In regards to input lag, like brightness and uniformity, it needs context. As a movie buff but also an avid gamer (consoles & PC) this was a critical metric for me.

Sourcing from multiple sites, the fastest 4k large format TVs in 2017/2018 reviewed as excellent for gaming range from 12ms - 32ms. In 2016 it was 19ms - 35ms. 5 years ago anything below 40 was considered great and 70 was acceptable!

While the HC4010 is towards the lower end of what's considered great for 2018 it's still considered great!

As far as pro gamers go: Games are locked @ 60 or 30 for competition. With pro gaming montiors or the fastest large 4k TVs, you're 1 frame slower at 60 and its a wash @ 30. Imperceptible for most. If youre competing you're not using a projector anyways.

Posted Nov 1, 2018 8:41 AM PST

By Rob Sabin, Editor

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Some much needed perspective here. I'm not a gamer so really didn't have that context, but I will going forward. I had assumed because we see projectors considered ideal for gaming get down as low as 16 ms that 28 ms represented a more serious issue. Thank you, Manfred.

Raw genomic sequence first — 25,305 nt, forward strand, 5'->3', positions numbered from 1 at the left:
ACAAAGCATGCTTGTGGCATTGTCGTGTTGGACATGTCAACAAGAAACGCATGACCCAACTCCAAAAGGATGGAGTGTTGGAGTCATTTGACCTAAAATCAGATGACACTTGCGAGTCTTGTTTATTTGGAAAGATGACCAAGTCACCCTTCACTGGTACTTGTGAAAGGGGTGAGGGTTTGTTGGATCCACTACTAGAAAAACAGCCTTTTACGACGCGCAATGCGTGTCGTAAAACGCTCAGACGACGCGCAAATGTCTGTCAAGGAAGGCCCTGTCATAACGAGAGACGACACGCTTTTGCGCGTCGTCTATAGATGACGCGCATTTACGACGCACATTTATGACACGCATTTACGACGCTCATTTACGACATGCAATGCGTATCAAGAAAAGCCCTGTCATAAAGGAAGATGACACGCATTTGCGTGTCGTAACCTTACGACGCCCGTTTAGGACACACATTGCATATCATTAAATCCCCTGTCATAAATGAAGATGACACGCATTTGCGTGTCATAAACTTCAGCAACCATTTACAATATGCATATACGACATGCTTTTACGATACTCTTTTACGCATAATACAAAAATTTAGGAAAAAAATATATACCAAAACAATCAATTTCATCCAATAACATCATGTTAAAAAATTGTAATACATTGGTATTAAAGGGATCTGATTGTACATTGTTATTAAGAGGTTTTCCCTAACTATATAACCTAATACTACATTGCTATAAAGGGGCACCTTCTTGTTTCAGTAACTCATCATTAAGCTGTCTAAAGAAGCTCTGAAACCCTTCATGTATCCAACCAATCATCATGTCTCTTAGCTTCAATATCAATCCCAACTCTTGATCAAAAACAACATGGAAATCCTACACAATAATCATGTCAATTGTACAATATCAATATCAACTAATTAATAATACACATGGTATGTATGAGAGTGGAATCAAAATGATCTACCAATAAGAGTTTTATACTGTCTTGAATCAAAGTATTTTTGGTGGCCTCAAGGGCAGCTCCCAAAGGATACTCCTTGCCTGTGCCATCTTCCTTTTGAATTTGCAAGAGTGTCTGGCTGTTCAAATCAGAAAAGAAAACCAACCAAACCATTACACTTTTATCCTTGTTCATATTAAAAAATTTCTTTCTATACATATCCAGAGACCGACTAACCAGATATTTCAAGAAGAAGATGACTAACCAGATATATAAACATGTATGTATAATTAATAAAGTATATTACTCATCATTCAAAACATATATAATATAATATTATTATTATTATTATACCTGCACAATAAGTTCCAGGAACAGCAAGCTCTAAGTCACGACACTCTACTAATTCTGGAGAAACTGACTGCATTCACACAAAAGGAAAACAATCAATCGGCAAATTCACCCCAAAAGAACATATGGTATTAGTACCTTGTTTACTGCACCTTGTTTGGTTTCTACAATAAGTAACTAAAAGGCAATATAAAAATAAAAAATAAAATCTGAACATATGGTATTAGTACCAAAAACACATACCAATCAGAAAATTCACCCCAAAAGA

Posted Nov 1, 2018 8:48 AM PST

By David

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It's interesting that while the overall lumens are higher in the 4010 over the older 4000, the brightness uniformity is better on the 4000 model (per the results you posted for the 4000 model) - "The HC 4000 registers 87% uniformity with the lens at wide angle and 85% at telephoto."

Is that typical of raising the lumen output, which would result in worse brightness uniformity?

Posted Nov 1, 2018 9:56 AM PST

By Rob Sabin, Editor

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David, I'm not sure if light output correlates in any way to uniformity, but I'm inclined to think the differences here are related to sample-to-sample variation (it is the same lens on both models) or maybe even to some minor differences in how the tests were executed or instruments used since different reviewers were involved. But the key here is that this is an extremely good lens and there's no visible effect. I refer you and other readers to David Stone's excellent recent article, "Brightness Uniformity: What It Means...and What It Doesn't."

Posted Nov 1, 2018 3:04 PM PST

By Daniel

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Looks like DCI-P3 color filter is only available on Digital Cinema mode, but the lumen output is too low for my environment. Which mode would otherwise give the most color-accurate picture for UHD content between Bright Cinema, Cinema and Natural? Not sure exactly what the difference is between those modes in this context. Thanks for the thorough review!